Kettles still ‘doing the most good’
12/02/2013 4:44 PM
12/02/2013 4:46 PM
Do you hear what I hear?
While you’re out and about during the next six weeks or so, you will notice the sweet familiar sound of tiny bells ringing at store entrances.
It’s that magical time of year when Salvation Army bellringers don red aprons and stand beside bright red kettles to accept donations for holiday relief.
The sign over the kettle reads “Salvation Army. Doing the Most Good,” and those words are true.
For more than a century, the Salvation Army has responded to the needs of people of all ages, colors and walks of life who have somehow fallen into the position where they need help.
I have had the privilege of being a part of this volunteer family for 15 years.
I started writing about my experiences and found that once people understand what we are doing out there in the heat or the cold or the rain or even the snow, they want to help.
Sometimes when I’m ringing my little bell, people start to share their stories about why they donate.
The most common reason: They know what it’s like to need.
And they know how good it feels to get or receive even a little bit of help when you’re having a hard time seeing any light at the end of your tunnel.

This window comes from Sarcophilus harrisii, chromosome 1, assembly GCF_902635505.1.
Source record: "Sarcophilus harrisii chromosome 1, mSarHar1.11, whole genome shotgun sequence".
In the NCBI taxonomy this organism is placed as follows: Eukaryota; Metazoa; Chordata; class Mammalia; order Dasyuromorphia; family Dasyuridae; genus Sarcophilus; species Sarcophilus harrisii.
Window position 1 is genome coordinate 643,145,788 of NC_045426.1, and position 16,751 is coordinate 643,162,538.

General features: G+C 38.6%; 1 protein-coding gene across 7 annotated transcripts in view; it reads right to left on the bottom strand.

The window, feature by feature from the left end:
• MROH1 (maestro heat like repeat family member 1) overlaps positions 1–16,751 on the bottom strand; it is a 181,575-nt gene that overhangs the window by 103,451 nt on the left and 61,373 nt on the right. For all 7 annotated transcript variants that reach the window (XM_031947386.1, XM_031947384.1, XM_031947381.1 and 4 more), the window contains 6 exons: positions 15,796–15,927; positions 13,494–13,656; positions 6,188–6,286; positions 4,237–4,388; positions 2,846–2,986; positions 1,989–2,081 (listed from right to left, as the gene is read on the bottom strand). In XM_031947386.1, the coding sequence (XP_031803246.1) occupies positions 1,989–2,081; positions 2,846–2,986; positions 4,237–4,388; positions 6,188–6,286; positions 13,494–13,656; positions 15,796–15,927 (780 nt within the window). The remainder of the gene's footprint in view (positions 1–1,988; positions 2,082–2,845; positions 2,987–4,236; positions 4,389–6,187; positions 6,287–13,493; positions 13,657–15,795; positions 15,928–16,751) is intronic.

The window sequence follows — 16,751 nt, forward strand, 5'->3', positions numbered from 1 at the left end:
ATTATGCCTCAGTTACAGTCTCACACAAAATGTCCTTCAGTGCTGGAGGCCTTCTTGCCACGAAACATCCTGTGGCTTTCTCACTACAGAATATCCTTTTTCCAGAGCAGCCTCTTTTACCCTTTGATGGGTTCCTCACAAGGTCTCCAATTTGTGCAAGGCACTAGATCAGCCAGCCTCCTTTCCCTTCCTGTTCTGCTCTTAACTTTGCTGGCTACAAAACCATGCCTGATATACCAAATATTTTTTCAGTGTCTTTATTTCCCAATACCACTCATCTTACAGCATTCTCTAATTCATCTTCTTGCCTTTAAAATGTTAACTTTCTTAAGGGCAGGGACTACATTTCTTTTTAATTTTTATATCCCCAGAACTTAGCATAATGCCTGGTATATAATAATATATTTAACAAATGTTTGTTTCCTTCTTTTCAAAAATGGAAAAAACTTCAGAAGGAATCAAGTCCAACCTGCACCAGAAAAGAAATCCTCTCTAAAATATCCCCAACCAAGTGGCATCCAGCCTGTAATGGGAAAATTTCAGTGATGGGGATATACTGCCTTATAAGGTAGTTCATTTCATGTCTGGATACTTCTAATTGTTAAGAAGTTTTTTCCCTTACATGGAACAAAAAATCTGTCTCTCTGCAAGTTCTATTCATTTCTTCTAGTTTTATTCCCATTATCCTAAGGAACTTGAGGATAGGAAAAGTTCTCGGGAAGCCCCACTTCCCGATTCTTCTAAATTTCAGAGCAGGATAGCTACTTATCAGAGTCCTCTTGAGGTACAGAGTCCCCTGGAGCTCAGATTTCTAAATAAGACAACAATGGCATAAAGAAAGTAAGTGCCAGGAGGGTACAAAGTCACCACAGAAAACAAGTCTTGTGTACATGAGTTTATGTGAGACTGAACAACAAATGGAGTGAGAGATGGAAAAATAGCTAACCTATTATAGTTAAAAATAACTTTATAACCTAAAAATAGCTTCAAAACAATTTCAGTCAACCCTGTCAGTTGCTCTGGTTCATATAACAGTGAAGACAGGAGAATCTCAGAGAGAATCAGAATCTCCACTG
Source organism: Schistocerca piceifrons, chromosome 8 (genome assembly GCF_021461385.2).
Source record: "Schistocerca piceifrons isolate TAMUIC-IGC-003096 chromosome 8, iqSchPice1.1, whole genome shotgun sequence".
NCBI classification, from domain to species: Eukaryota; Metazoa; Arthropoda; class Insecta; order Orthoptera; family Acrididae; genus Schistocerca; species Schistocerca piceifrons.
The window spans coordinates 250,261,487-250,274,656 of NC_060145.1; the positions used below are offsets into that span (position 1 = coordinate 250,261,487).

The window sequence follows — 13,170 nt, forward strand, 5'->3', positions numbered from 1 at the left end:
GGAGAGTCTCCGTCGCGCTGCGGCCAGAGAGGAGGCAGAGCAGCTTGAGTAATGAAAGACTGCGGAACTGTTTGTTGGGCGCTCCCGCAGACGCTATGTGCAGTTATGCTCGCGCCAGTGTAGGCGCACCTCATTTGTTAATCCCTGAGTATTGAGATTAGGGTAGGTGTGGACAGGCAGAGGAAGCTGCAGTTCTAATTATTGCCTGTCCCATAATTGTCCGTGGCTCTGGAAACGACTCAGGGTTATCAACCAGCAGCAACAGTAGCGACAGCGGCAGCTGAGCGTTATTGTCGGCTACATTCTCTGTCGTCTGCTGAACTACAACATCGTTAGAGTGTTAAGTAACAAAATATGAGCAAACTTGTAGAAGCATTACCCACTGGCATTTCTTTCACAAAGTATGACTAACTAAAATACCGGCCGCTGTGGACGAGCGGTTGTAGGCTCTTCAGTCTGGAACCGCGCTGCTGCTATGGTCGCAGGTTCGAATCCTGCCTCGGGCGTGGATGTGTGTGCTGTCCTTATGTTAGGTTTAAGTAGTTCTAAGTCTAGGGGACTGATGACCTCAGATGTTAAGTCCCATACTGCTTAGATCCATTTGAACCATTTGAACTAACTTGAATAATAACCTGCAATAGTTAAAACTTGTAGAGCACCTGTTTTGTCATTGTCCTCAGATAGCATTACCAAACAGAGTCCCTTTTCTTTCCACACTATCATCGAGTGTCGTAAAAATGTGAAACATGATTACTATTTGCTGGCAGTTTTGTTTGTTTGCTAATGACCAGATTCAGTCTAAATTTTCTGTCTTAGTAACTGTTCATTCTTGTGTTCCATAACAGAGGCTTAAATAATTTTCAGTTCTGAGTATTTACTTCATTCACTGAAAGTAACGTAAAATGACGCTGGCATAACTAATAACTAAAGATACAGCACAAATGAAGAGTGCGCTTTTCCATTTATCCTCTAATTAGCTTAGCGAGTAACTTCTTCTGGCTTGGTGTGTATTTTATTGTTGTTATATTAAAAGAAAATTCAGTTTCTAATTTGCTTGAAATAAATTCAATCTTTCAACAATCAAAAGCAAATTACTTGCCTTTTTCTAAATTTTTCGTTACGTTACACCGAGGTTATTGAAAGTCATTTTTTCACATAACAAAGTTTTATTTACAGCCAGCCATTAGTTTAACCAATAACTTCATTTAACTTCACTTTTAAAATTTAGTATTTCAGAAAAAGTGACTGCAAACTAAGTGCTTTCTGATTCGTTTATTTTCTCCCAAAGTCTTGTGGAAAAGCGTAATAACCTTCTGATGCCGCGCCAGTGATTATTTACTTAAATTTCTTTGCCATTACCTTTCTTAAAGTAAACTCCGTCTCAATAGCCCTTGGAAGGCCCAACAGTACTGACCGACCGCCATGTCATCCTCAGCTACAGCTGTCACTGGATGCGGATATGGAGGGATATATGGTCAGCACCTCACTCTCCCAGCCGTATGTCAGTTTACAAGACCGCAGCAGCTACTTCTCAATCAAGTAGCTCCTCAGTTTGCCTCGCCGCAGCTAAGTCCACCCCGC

Some of the stories are literally rags-to-riches. People who slide a $100 bill into the little red kettle are often those who remember when they didn’t have more than a few pennies.
Now that their blessings have flowed, the sound of that bell makes them want to “do the most good”.
Why do we do it? This army aims to spread help and peace.
It’s hard for people to listen to words of hope when they are hungry. So our mission is clear: Collect donations. Feed the hungry. Bring them words of hope and encouragement
Never turning away those truly in need, the Salvation Army extends its services to all who qualify for the help they can provide. And one of my favorite parts about the kettle/bell season: All monies collected are redistributed to those in the neighborhoods in which they are collected.
Fort Worth money goes to needy folks in Fort Worth. Arlington donations stay in Arlington. Never are the kettle donations flown across the country for other folks’ needs.
When we donate to the kettle, we are helping those closest to our home who need it most.
Those who want to join our family of volunteers can look up their local chapter of the Salvation Army on the Internet or the telephone book.
Every second you can give is needed. Encourage your family and friends to join you. You will never regret it.
Do you hear what I hear? Even though it’s only a tiny bell, the sound can be heard high above the trees, bringing a much-needed message of hope.
Hope is amazing.
Nadolyn Redmond is a writer and volunteer who lives in Fort Worth. firstname.lastname@example.org
Join the Discussion
Fort Worth Star-Telegram is pleased to provide this opportunity to share information, experiences and observations about what's in the news. Some of the comments may be reprinted elsewhere on the site or in the newspaper. We encourage lively, open debate on the issues of the day, and ask that you refrain from profanity, hate speech, personal comments and remarks that are off point. Thank you for taking the time to offer your thoughts.